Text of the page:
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Step 3: Shaping the Orange Sound
Cliff Cooper on the University Sound Lab Tests
“During 1969, we sampled the sounds used by a number of top guitarists—among them, Peter Green, Marc Bolan, and Paul Kossoff, all of whom liked to spend time in the Orange Shop just chatting and playing guitars. We asked these and other professional guitarists to plug into our mixing desk, play around, and find the sound that they liked best. We were then able to measure the sound characteristics and decide what changes were needed to the Orange amp circuitry. We would then send these circuitry changes to Mat up in Huddersfield so that he could incorporate any modifications into our amplifiers. Basically, it was a question of what our customers wanted.
“As Orange became more established, we found that a lot of people liked our amps, but it wasn’t across the board. Many guitarists told us that our amps just didn’t sound as loud as some other makes, watt for watt. Using signal generators, oscilloscopes, and other measuring equipment, we measured an Orange OR120 amplifier in our workshop. It gave out a true 120 watts RMS (root-mean-square). We then measured another famous make of 100-watt amplifier, which gave 96 watts output—but it still sounded much louder than the Orange amplifier. We just couldn’t figure out why this was. At the same time, we tested the distortion levels. The other amplifier had a far more distorted sound than the Orange amp.
“I arranged a meeting with a leading ear specialist with a practice in London’s Harley Street. He explained to me how the brain can register distortion as pain in order to protect the mechanism of the ears. The jagged harmonics produced by the distortion work the ear’s conducting bones harder, and this is perceived by the audio nerves as an increase in sound level. The original Orange amps were especially clean sounding, with very little distortion. And so it was, in fact, the clean sound that was the root of our problem. So, thanks to the ear specialist, we had solved the mystery. In order to correct the situation, we gave the amp a lot more gain and modified our circuitry in a different way [than] the amplifiers we had tested. The main changes were to the tone stack at the front end and the phase inverter. These changes gave birth to the ‘Orange sound’ and were incorporated in the first ‘Pics Only’ amps—our amps with hieroglyphs. The sound perhaps is best described as ‘fat’ and ‘warm’—more musical and richer in harmonics, with a unique saturation in the mids band. It also improved the sustain. That said, choice of sound, naturally, is a personal thing.”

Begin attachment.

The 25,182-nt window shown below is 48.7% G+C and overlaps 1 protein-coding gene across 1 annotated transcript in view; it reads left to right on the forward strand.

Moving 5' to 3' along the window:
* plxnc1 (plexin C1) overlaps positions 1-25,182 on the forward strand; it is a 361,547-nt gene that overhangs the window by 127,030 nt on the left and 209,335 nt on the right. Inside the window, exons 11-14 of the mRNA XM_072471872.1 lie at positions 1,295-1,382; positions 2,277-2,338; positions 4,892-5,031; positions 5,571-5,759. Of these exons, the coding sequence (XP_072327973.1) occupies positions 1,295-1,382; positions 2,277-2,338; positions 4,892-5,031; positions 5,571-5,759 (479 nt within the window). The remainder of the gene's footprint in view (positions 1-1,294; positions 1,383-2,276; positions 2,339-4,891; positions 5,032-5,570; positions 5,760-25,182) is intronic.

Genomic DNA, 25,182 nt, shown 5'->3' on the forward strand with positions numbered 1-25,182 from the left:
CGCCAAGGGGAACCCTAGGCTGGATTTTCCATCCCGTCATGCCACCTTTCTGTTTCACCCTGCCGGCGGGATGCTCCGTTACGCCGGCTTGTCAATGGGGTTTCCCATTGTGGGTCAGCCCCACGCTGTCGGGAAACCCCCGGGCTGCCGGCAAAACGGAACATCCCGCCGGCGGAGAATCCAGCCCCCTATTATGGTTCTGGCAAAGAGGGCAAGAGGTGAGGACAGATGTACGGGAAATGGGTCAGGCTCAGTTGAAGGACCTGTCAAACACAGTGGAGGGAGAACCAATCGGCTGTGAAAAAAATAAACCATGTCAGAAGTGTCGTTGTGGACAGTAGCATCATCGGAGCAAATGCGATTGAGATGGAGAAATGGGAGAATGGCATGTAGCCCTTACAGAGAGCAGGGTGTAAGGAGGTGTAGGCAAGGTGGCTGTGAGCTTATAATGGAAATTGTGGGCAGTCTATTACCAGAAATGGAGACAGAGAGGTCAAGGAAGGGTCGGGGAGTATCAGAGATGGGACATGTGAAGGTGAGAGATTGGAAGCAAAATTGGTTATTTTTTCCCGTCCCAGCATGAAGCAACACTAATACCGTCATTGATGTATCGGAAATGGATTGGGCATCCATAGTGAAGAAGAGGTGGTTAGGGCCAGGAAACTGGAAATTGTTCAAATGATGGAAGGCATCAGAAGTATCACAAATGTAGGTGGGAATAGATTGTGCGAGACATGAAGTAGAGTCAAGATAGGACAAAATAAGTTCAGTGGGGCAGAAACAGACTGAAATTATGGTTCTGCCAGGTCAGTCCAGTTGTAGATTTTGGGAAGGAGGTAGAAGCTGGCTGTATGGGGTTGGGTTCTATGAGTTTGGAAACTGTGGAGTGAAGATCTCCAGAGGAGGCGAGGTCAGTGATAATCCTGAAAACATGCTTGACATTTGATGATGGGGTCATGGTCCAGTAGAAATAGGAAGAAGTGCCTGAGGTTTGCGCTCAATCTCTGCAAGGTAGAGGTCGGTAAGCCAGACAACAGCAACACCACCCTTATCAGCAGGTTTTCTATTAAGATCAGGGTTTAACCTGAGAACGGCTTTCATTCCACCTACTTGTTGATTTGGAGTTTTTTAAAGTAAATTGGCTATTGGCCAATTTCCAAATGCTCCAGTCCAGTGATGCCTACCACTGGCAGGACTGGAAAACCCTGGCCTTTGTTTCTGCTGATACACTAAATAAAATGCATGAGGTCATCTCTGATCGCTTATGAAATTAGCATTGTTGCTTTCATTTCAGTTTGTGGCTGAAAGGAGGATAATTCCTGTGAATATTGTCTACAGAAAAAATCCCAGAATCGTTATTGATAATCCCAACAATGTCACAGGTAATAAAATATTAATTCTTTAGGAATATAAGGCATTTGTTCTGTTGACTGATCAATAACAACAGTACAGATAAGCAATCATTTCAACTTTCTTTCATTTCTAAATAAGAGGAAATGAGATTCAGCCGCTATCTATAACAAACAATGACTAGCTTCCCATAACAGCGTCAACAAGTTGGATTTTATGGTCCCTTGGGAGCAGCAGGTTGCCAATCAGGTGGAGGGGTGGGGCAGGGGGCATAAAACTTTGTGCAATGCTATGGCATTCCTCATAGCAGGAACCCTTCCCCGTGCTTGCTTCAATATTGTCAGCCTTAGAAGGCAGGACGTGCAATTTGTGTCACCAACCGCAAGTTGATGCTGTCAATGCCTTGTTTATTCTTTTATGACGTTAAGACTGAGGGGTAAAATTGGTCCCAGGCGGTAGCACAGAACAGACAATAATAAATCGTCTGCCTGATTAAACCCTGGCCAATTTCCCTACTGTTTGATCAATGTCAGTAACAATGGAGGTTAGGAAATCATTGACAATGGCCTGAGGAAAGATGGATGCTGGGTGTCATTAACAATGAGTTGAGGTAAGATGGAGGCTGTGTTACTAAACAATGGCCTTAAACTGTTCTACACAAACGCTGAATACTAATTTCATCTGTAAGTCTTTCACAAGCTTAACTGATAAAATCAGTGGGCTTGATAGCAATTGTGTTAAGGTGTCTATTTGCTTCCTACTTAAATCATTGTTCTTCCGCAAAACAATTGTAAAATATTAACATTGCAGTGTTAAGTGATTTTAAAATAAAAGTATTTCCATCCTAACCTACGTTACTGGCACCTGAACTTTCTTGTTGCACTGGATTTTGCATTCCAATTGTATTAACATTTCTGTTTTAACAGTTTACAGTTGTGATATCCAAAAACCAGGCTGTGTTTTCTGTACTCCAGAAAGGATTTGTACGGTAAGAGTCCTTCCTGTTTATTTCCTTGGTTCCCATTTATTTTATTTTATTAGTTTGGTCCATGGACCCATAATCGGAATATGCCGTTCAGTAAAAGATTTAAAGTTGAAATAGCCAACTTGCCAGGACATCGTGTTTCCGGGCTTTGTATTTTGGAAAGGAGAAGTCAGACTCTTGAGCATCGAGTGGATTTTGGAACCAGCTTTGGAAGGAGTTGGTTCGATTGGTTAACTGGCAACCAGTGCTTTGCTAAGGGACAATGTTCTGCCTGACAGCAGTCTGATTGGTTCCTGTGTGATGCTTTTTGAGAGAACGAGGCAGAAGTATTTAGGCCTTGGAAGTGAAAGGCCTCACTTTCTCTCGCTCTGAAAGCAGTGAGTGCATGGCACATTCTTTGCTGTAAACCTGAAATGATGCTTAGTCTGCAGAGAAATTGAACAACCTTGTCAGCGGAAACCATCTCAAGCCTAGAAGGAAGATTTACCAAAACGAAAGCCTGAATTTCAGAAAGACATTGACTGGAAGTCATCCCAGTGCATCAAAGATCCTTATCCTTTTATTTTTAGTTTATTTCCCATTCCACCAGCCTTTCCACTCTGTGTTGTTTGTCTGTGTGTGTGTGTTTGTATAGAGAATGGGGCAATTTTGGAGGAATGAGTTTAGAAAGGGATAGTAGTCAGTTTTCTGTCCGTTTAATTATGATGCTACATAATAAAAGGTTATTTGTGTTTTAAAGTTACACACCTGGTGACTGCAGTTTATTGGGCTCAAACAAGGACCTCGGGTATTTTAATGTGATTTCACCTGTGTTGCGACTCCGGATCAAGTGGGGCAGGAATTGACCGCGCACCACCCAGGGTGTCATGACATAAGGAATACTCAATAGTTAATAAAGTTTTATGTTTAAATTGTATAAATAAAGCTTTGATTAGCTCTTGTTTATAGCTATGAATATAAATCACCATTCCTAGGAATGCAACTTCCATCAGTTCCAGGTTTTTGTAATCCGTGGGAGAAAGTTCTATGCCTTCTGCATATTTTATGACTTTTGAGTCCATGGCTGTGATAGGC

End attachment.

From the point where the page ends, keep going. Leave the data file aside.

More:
The Pics Only Graphic: Root of the Orange Sound
Mick Dines elaborates on the Pics Only amp. “The ‘Graphic Valve Amplifier’ was designed inhouse by John James in 1971, and manufactured during the period 1972–75. It was soon nicknamed the ‘Pics Only,’ a reference to the front-panel graphics which were unique at that time. Earlier versions had Woden or Drake drop-through transformers, later ones had Parmeko. A four-channel PA version was introduced (pictured at top right). Some Pics Onlys were made and sold right up until 1975, especially Slave 120 Graphics (pictured at bottom right), in order to use up stock and components. There was often this kind of overlap when a new Orange series was introduced.
“Early Graphic Pics Onlys soon became known as ‘Plexis,’ because they had a plastic reverse-printed Perspex panel secured on an orange steel backplate fixed to the chassis. The amplifier was secured into the cabinet with four front-panel fixing bolts with plastic seating washers. The panels on later Pics Only amps were not plastic, but silkscreen printed metal plates with no visible plates.
“In hindsight, the graphic icons were perhaps a bit too big and prominent on the Plexi. So in 1973, we went back to the drawing board and redesigned the front panel, as well as making other electronic modifications. The result was the Graphic 120 ‘Pics & Text’ amplifier. The Pics Only was the start of the new sound that everybody associates with Orange, and it has influenced the design and sound of Orange amps ever since.”